Declaration of Independence early printing sells for $3.36 million at Sotheby's

Document was printed just one week after Continental Congress first ratified Declaration

Cover Image for Declaration of Independence early printing sells for $3.36 million at Sotheby's
The Declaration of Independence is a crown jewel in the world of document collecting. (Credit: Sotheby's)

An early printing of the Declaration of Independence sold for $3.36 million at Sotheby’s on Wednesday, landing smack in the middle of the pre-sale estimate range of $2 million to $5 million.

The price represents an auction record for any copy of its variant.

This copy, a hybrid between a broadside (single printed page with text on one side) and a newspaper printing, was published in the New York Journal by John Holt on July 11, 1776, a week after the Continental Congress first ratified the historic document.

Seth Kaller, expert authenticator and appraiser of American historic documents, explained the value and desirability of copies of Declaration broadsides is largely determined by the chronology with which it was printed, making this example a particularly coveted piece given its proximity to July 4.

The first printings of the document were created by Continental Congress printer John Dunlap, producing an estimated 500 to 1,000 copies. This “Dunlap Broadside” printing is the first and most valuable. Today, around 26 examples remain extant, with nearly all in public institutions.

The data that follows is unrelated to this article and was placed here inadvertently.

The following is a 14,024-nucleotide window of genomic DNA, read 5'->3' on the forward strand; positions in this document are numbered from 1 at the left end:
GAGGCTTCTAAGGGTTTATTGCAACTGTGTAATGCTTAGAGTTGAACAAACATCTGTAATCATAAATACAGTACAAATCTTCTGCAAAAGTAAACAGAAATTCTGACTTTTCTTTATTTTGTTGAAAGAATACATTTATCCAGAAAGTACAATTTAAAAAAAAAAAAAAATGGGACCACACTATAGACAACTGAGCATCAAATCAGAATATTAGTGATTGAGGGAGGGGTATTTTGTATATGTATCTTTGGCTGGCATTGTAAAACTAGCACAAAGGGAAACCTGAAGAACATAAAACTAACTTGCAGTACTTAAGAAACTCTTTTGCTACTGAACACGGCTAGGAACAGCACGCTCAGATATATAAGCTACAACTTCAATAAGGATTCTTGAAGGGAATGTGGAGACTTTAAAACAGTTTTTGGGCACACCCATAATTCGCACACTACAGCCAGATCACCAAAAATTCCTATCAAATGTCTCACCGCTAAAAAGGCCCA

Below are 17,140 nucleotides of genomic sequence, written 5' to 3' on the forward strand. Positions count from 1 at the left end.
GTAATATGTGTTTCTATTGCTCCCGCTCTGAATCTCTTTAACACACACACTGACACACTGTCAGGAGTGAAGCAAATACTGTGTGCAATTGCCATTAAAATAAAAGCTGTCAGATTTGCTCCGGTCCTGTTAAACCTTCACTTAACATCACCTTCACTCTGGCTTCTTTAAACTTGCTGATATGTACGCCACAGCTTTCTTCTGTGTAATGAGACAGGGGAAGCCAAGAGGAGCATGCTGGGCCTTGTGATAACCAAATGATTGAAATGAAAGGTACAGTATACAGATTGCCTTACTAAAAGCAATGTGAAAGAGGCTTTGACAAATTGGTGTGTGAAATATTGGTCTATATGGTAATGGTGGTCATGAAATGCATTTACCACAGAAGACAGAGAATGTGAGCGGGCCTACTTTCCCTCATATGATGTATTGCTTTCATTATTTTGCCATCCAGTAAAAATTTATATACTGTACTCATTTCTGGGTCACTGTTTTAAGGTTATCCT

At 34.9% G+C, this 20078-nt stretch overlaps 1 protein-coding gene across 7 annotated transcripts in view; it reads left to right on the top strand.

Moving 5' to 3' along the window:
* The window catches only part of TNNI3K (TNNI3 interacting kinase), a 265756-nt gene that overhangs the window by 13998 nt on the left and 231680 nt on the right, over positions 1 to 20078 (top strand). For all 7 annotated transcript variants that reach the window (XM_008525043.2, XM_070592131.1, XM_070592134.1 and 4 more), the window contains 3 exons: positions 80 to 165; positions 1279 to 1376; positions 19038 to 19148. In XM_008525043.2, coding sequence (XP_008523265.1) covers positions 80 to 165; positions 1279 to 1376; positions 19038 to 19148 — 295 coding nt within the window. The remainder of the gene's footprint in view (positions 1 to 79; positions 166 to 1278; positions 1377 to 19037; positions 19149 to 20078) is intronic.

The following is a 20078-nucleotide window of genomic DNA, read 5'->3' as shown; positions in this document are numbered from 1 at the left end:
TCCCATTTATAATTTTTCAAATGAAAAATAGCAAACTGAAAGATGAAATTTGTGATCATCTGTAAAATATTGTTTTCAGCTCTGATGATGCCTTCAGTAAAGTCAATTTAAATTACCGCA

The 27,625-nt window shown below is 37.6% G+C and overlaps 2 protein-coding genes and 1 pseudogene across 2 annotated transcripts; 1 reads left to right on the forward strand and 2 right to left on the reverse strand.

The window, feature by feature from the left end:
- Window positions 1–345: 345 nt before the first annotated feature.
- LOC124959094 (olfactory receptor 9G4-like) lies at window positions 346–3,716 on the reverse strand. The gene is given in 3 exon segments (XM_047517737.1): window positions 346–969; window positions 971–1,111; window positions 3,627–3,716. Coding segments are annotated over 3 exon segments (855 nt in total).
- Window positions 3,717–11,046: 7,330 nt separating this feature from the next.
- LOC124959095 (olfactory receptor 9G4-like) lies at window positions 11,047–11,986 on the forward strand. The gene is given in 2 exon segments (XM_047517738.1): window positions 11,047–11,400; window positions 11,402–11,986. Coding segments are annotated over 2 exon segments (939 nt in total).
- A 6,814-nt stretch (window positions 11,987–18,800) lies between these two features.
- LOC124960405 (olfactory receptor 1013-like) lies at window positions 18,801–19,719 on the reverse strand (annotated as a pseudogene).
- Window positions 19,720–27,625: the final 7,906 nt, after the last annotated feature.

The last time an example sold publicly, it realized $8.14 million in 2000. These copies are considered nearly-unobtainable, making later July 1776 editions the most expensive printings available for purchase on the public market. Wednesday's sale is the highest price ever paid publicly for a non-Dunlap broadside.

Broadsides from this category were typically printed in the colonies in the days and weeks after July 4, meant to communicate the historic news to the townspeople via public readings and displays.

Newspaper copies are typically deemed less valuable by collectors, in part due to aesthetic appeal, however, the extremely early printing of the Holt copy clearly superseded any of these concerns, leap-frogging a recent sale of another rare broadside, printing between July and August 1776, which sold for $2.895 million at Heritage in 2023.

The signed and engrossed copy of the Declaration, displayed in the National Archives, was not completed until August.

In rare cases, later printings have become extremely valuable as well. A facsimile print created in 1823, one of just 200, sold for $375,000 in May 2022.

Will Stern is a reporter and editor for cllct.